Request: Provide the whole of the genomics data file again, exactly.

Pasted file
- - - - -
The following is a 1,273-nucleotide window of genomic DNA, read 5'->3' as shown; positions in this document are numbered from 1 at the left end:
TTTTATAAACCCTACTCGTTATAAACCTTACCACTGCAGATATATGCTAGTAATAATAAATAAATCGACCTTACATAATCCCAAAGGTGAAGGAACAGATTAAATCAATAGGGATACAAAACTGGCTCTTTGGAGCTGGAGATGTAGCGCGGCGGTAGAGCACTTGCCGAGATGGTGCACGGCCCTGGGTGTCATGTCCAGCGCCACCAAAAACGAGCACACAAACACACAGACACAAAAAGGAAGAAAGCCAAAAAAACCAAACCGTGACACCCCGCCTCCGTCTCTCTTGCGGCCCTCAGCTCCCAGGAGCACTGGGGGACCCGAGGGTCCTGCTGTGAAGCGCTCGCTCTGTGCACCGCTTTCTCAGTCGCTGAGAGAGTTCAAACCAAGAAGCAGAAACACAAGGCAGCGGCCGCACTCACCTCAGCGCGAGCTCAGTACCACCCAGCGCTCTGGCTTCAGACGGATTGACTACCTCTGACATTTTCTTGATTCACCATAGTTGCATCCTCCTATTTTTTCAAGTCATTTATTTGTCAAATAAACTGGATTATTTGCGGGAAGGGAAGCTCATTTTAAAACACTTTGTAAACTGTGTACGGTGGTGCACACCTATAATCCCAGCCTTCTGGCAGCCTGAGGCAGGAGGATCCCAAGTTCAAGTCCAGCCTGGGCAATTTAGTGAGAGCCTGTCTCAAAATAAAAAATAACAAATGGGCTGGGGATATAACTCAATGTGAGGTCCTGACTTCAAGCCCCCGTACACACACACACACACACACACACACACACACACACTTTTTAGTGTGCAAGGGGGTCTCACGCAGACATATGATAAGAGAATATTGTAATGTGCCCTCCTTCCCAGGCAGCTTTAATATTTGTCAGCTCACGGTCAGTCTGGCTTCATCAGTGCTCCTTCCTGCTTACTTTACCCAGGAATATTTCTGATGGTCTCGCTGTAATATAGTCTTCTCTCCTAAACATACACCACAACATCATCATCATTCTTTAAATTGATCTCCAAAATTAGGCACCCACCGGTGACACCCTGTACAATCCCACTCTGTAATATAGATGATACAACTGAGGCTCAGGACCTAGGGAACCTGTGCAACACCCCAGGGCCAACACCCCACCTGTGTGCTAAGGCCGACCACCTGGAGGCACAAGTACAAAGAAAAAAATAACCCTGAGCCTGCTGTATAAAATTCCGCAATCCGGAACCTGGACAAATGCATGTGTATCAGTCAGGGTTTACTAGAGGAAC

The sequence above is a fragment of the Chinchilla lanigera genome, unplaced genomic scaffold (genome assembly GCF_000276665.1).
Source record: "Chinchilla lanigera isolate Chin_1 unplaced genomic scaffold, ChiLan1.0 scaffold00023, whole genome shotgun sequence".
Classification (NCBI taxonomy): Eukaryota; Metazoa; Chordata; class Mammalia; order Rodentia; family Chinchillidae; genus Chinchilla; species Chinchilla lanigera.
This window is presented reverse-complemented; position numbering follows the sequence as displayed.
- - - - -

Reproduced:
The following is a 1,273-nucleotide window of genomic DNA, read 5'->3' as shown; positions in this document are numbered from 1 at the left end:
TTTTATAAACCCTACTCGTTATAAACCTTACCACTGCAGATATATGCTAGTAATAATAAATAAATCGACCTTACATAATCCCAAAGGTGAAGGAACAGATTAAATCAATAGGGATACAAAACTGGCTCTTTGGAGCTGGAGATGTAGCGCGGCGGTAGAGCACTTGCCGAGATGGTGCACGGCCCTGGGTGTCATGTCCAGCGCCACCAAAAACGAGCACACAAACACACAGACACAAAAAGGAAGAAAGCCAAAAAAACCAAACCGTGACACCCCGCCTCCGTCTCTCTTGCGGCCCTCAGCTCCCAGGAGCACTGGGGGACCCGAGGGTCCTGCTGTGAAGCGCTCGCTCTGTGCACCGCTTTCTCAGTCGCTGAGAGAGTTCAAACCAAGAAGCAGAAACACAAGGCAGCGGCCGCACTCACCTCAGCGCGAGCTCAGTACCACCCAGCGCTCTGGCTTCAGACGGATTGACTACCTCTGACATTTTCTTGATTCACCATAGTTGCATCCTCCTATTTTTTCAAGTCATTTATTTGTCAAATAAACTGGATTATTTGCGGGAAGGGAAGCTCATTTTAAAACACTTTGTAAACTGTGTACGGTGGTGCACACCTATAATCCCAGCCTTCTGGCAGCCTGAGGCAGGAGGATCCCAAGTTCAAGTCCAGCCTGGGCAATTTAGTGAGAGCCTGTCTCAAAATAAAAAATAACAAATGGGCTGGGGATATAACTCAATGTGAGGTCCTGACTTCAAGCCCCCGTACACACACACACACACACACACACACACACACACACTTTTTAGTGTGCAAGGGGGTCTCACGCAGACATATGATAAGAGAATATTGTAATGTGCCCTCCTTCCCAGGCAGCTTTAATATTTGTCAGCTCACGGTCAGTCTGGCTTCATCAGTGCTCCTTCCTGCTTACTTTACCCAGGAATATTTCTGATGGTCTCGCTGTAATATAGTCTTCTCTCCTAAACATACACCACAACATCATCATCATTCTTTAAATTGATCTCCAAAATTAGGCACCCACCGGTGACACCCTGTACAATCCCACTCTGTAATATAGATGATACAACTGAGGCTCAGGACCTAGGGAACCTGTGCAACACCCCAGGGCCAACACCCCACCTGTGTGCTAAGGCCGACCACCTGGAGGCACAAGTACAAAGAAAAAAATAACCCTGAGCCTGCTGTATAAAATTCCGCAATCCGGAACCTGGACAAATGCATGTGTATCAGTCAGGGTTTACTAGAGGAAC

The sequence above is a fragment of the Chinchilla lanigera genome, unplaced genomic scaffold (genome assembly GCF_000276665.1).
Source record: "Chinchilla lanigera isolate Chin_1 unplaced genomic scaffold, ChiLan1.0 scaffold00023, whole genome shotgun sequence".
Classification (NCBI taxonomy): Eukaryota; Metazoa; Chordata; class Mammalia; order Rodentia; family Chinchillidae; genus Chinchilla; species Chinchilla lanigera.
This window is presented reverse-complemented; position numbering follows the sequence as displayed.